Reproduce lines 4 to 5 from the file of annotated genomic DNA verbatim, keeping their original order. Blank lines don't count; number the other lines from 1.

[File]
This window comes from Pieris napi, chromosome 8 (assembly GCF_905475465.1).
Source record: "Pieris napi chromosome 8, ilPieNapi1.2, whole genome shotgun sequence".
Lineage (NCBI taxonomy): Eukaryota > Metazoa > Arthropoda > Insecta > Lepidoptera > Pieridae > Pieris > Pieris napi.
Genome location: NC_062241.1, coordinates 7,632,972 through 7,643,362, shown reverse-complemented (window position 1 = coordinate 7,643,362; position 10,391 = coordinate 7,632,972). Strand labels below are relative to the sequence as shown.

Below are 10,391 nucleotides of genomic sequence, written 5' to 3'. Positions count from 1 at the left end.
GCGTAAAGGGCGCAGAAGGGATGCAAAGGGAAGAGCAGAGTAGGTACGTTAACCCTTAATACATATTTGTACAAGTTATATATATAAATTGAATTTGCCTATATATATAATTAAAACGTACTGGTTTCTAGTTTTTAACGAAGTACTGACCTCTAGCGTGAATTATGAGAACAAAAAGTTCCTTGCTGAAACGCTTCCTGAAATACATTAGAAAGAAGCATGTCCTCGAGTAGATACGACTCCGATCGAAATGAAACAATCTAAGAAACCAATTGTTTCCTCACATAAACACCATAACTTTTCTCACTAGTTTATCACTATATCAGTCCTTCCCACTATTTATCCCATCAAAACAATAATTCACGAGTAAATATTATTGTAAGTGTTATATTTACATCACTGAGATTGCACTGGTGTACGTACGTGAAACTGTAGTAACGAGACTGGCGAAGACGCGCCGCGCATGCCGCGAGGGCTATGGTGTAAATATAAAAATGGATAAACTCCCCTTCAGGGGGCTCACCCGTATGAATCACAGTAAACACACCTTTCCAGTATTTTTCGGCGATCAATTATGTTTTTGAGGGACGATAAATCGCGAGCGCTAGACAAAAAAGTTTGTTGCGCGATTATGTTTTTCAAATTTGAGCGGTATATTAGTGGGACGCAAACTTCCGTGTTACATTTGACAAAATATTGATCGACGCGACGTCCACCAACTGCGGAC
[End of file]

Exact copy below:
Genome location: NC_062241.1, coordinates 7,632,972 through 7,643,362, shown reverse-complemented (window position 1 = coordinate 7,643,362; position 10,391 = coordinate 7,632,972). Strand labels below are relative to the sequence as shown.

Below are 10,391 nucleotides of genomic sequence, written 5' to 3'. Positions count from 1 at the left end.